Money for wages not missiles

13th March 2022

Homelessness – likely to increase due to the current crisis

Tenant referencing agency, HomeLet, indicated recently that the average rent across the UK rose to £1,069 per month in February, up 8.6% on the same month last year when the figure stood at £984 per month.  This average masks regional variations, with Greater London rents up by 11.8% over the year, to an average £1,757 per month at the highest end of the spectrum.

Over the same period lender Nationwide have indicated that house prices have hit a high during February, with the average passing the £260,000 mark for the first time.  The increase of almost £30,000 over the past year is, according to Nationwide, the biggest cash increase in house prices in the past 30 years.  The cost of buying a house is now equivalent to 6.7 times average earnings, an increase from 5.8 in 2019.

As inflation rises, the Bank of England base rate also increases, with added pressure to be faced by those on variable rate mortgages.

At the same time those struggling to cope with the increase in energy bills, most of whom will not be living in £260,000 houses, are facing quotes as high as £3,500 a year for fixed price tariffs.  British Gas have dropped fixed price tariffs completely on the basis that it cannot offer customers “fixed prices based on this price volatility right now.”

While British Gas are clearly hedging against the impact of current events in Ukraine the rent, house price and current energy cost rises cannot be laid at the door of the Russians, however much the government may which to deflect blame in that direction.

Osama Bhutta, campaigns director at Shelter summed up the situation for many stating,

“Our emergency helpline is taking call after call from people who just don’t know how they’re going to keep paying sky high rents and make ends meet.  People on lower incomes are being squeezed so hard they’ve got nothing left, and when people can’t afford their rent they face eviction and the very real threat of homelessness.”

The TUC have called upon the government to address the squeeze on wages faced by most workers by ignoring calls from Andrew Bailey, Governor of the Bank of England, for pay restraint but by adopting a programme of boosting wages for the lowest paid.   In a statement ahead of the Treasury’s Spring Statement on 23rd March, the TUC stressed,

“…that workers are now being asked to bear the brunt of rising global prices, having already borne the brunt of a decade of austerity, the hardship of the pandemic, and the longest pay squeeze since the Napoleonic wars.” 

The TUC statement calls for a different approach, which recognises that boosting workers pay will also boost the economy, without leading to an inflationary spiral.

The TUC statement outlines a means by which the government could choose to tackle the crisis within the confines of the capitalist economy and can be found in detail here

However, while the measures outlined by the TUC form the basis for putting pressure upon the government to change course, they by no means go far enough.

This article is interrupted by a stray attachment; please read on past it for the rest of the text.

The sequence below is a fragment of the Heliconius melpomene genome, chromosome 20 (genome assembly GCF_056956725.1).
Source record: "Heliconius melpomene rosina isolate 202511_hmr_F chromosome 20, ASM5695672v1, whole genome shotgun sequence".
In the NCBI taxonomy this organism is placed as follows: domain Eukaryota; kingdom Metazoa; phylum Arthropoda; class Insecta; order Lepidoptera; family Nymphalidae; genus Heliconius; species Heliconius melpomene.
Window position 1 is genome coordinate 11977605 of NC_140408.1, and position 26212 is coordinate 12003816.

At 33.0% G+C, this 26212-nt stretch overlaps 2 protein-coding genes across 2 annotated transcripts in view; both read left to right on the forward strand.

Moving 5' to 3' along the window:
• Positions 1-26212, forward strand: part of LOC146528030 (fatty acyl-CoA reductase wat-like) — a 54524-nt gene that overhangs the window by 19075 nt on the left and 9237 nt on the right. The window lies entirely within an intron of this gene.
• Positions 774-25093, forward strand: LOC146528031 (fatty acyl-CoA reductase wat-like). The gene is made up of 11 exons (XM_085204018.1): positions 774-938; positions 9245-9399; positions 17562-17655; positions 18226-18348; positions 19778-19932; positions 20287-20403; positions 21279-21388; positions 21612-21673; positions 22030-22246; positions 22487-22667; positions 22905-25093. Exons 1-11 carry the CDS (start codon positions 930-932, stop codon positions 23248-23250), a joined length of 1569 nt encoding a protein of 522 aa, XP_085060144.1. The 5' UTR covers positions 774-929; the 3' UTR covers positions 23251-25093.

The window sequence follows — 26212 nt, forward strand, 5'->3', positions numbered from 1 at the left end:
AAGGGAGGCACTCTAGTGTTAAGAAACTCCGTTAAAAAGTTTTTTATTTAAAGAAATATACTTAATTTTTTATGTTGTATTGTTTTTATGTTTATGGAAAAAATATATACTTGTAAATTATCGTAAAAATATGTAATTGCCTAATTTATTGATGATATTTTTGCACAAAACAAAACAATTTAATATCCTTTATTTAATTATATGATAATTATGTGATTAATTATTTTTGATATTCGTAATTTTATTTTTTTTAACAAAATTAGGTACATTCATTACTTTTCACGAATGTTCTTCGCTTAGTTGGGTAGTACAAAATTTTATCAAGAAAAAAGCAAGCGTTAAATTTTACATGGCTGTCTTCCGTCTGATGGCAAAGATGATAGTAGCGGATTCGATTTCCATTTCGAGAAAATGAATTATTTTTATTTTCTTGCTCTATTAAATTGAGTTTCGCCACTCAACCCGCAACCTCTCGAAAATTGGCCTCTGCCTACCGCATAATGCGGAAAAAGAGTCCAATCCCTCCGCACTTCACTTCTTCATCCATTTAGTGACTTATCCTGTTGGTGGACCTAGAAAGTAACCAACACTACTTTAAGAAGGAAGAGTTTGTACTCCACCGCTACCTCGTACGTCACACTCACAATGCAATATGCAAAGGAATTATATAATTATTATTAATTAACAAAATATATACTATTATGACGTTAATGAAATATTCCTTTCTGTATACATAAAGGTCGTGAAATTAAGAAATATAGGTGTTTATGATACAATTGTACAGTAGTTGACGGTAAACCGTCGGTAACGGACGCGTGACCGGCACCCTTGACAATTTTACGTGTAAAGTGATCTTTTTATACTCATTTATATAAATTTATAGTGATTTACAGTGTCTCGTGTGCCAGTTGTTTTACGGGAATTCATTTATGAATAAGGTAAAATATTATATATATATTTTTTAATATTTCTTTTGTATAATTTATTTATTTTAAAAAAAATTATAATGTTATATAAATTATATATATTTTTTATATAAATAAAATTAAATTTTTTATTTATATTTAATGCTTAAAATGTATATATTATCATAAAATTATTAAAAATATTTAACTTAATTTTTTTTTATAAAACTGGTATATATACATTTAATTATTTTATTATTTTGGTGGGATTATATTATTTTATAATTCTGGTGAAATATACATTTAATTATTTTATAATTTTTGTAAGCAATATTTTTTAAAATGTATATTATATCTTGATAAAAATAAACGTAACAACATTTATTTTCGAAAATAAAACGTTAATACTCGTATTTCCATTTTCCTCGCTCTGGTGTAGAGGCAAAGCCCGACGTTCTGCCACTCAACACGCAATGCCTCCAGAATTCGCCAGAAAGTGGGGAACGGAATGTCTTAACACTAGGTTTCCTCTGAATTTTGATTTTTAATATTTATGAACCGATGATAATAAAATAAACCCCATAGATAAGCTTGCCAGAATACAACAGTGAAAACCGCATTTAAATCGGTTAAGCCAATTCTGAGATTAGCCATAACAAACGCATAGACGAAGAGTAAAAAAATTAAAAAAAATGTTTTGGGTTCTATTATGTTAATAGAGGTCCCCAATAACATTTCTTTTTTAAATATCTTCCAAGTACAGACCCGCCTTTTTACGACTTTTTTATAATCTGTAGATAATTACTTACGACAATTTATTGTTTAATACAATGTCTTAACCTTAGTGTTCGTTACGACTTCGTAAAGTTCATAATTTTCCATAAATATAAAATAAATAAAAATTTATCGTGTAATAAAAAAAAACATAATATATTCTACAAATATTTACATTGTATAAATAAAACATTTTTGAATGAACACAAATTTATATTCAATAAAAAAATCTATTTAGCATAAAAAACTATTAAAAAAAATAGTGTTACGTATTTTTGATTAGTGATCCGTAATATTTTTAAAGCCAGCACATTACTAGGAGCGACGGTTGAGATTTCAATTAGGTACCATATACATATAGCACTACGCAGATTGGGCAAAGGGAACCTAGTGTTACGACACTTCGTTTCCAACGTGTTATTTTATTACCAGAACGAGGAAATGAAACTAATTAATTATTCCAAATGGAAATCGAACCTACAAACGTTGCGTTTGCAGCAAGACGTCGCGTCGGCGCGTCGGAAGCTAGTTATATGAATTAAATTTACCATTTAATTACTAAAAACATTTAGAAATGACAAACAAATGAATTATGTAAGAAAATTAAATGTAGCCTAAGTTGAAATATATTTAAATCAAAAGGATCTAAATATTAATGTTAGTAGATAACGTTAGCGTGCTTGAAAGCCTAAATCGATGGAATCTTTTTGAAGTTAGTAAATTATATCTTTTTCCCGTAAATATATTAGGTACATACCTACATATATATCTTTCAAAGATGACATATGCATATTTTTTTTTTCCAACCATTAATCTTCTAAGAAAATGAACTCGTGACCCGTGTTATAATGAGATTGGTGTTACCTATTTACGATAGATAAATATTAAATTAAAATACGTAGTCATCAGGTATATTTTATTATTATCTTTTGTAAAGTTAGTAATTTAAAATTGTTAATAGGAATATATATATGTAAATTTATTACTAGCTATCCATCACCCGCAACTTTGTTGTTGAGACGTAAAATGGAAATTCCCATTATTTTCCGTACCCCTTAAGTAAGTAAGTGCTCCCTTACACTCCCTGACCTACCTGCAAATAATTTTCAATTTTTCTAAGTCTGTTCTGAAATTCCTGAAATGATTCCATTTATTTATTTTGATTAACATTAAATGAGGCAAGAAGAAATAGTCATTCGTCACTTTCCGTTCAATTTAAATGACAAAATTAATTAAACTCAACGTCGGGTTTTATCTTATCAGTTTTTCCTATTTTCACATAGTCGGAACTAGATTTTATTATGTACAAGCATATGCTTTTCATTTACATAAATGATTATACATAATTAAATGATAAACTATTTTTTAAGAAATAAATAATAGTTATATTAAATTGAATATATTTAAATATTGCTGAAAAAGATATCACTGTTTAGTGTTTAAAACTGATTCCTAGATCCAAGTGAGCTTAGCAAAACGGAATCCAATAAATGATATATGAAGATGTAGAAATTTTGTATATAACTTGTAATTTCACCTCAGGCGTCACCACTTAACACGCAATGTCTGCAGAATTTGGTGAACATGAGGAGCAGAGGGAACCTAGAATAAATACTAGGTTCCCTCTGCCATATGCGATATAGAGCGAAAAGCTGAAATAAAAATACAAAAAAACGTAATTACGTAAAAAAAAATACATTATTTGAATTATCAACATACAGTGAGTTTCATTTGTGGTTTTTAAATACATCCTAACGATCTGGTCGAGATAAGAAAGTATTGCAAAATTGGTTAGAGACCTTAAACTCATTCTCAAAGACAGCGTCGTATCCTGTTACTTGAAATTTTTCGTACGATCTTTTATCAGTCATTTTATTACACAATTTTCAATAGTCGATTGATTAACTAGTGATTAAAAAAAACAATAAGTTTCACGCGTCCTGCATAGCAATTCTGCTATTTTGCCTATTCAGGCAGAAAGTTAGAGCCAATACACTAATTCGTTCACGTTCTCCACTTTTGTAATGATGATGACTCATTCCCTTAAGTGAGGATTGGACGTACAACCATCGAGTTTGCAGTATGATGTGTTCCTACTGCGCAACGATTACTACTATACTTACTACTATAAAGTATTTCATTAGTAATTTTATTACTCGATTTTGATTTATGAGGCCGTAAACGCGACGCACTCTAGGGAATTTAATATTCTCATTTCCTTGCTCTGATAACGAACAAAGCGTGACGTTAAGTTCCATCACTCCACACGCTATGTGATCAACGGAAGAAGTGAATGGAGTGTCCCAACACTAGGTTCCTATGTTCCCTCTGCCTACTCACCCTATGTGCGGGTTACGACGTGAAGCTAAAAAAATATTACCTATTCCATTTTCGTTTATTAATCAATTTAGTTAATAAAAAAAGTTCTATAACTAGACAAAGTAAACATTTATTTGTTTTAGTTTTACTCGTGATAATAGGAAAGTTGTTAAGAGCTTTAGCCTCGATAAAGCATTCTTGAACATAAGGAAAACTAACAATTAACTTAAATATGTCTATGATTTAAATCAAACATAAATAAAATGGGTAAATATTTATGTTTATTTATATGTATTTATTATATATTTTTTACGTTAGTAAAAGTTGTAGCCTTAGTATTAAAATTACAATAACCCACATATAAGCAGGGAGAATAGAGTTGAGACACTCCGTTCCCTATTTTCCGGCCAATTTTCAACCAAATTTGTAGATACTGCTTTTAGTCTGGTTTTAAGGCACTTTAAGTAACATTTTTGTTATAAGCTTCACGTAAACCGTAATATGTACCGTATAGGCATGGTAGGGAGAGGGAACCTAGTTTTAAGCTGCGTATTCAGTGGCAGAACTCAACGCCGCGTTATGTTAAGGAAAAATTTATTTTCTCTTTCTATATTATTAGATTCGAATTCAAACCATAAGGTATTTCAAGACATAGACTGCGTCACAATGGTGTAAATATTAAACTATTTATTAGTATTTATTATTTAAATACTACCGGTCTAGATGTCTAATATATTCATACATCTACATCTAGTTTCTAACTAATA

The current crisis is fundamentally one of the capitalist system, which is based upon inequity and exploitation, which is making private landlords, energy companies and arms manufacturers rich at the expense of the many, who generate that wealth through their labour.

The danger for working people does not come from increased wages, it comes from spiralling rents, inflated house prices and the threat of war, which has become more of a reality through the combination of the provocations of NATO and the expansionist designs of the oligarchs in Putin’s Russia.

The crisis in the Ukraine has resulted in calls from leading Tories to increase military spending, already at obscene levels in Britain.  This can only add a further burden upon working people as more money for guns and missiles will mean less for health, homes and education.  An increase in profits for arms manufacturers will also do nothing to bring about a diplomatic settlement to the crisis in Ukraine, vital for both the people of that country and for the Russian people, hoodwinked by the nationalist designs of Putin and his cronies.

There is little doubt that Boris Johnson and his cronies in Britain will do all that they can to use the crisis in Ukraine to divert attention away from the domestic issues which continue to plague workers in this country. 

On the international front, war in Ukraine has undoubtedly generated a humanitarian crisis which must be responded to, as there should be a response to the Saudi bombing of Yemen, using British missiles; the daily tribulations and land grab faced by the Palestinians; the migrant crises resulting from NATO interventions in Afghanistan, Libya and Syria; and the illegal 60 year long blockade initiated by the United States against the people of Cuba.

The only one of the above, about which the British establishment see fit to express outrage, is the situation in Ukraine.  Nothing about this conflict should be taken at face value.  The agenda is very much about re-aligning the security architecture in Europe and that will not benefit the working people of any of the nations involved.   In the short term more emphasis upon peace talks and a negotiated settlement, rather than pouring weapons into Ukraine, would at least be a start.

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